Jumeirah has joined the Indian Hotels Company in the chase for Orient Express Hotels, it was revealed last week.
But with 81% of the company’s voting shares effectively controlled by founder James Sherwood, it looks unlikely that either suitor will succeed in a hostile bid.
Jumeirah, through its Dubai Holding parent, has acquired a 9.2% stake in OEH. And as with the earlier approach in September from Indian Hotels, OEH has brushed aside any tie-up with Jumeirah.
OEH said in a statement that the board “has no interest in the transaction Dubai Group wish to discuss”. OEH argued that a “standalone business strategy provided the best long-germ value and opportunities for the company and its shareholders”.
The interest from suitors is certainly helping to lift OEH’s share price: it rose 7% after the announcement of Dubai Holding’s stake last Thursday.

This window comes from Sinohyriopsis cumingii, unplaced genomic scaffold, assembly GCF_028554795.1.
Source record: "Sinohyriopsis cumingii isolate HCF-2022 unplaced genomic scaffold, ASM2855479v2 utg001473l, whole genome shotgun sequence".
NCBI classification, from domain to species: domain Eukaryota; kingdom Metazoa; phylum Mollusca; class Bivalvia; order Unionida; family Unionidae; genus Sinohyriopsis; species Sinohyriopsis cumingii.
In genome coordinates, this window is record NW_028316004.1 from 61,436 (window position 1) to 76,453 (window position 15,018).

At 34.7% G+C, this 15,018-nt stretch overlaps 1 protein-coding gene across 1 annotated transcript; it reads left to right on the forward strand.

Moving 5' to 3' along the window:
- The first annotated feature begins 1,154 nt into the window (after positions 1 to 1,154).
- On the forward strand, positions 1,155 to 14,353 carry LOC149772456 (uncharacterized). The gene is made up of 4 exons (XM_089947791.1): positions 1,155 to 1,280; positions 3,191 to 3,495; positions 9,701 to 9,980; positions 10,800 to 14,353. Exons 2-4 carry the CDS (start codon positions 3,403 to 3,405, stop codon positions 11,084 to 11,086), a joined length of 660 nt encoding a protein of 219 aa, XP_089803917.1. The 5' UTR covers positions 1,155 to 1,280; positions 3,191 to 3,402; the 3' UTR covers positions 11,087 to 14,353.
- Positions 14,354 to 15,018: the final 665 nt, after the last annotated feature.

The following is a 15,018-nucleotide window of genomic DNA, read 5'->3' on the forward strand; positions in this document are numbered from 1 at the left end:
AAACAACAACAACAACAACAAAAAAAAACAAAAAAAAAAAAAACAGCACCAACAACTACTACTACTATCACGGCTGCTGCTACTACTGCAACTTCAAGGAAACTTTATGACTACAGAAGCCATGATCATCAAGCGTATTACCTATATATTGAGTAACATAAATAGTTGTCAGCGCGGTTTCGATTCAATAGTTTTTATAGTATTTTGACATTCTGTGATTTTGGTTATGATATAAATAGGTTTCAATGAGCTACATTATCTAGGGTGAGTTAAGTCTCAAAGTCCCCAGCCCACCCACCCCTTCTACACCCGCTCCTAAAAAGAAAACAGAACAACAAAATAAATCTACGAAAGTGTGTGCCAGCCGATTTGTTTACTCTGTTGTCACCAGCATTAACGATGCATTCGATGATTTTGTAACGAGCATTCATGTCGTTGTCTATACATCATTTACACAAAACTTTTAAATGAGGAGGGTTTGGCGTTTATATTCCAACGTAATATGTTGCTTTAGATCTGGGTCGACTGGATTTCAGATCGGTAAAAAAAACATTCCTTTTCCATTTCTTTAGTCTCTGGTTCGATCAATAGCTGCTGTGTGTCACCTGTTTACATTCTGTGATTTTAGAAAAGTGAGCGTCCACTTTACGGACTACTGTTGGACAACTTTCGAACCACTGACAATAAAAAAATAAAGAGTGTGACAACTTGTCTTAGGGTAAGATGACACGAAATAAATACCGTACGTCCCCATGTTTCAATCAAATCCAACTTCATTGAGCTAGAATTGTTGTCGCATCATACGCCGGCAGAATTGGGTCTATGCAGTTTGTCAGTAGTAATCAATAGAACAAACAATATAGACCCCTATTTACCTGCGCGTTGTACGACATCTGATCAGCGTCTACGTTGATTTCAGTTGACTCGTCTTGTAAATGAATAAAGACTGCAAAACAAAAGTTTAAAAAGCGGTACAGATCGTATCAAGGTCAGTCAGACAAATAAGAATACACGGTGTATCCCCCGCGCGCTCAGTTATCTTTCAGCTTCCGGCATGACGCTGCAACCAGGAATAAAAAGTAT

Dubai said it has been in contact for some time with OEH about forging some form of business relationship and that it would consider making an offer to acquire control if another third-party attempts to buy the group.
The economic value of OEH is around $3bn which makes it a digestible proposition for the well-capitalised Dubai Holding. The exclusive nature of its assets means that OEH is set to attract a range of suitors and even post-credit crunch, private equity buyers such as Blackstone and Morgan Stanley cannot be ruled out.
Given the limitations on leverage that are currently in place, however, PE buyers have lost much of their pricing advantages.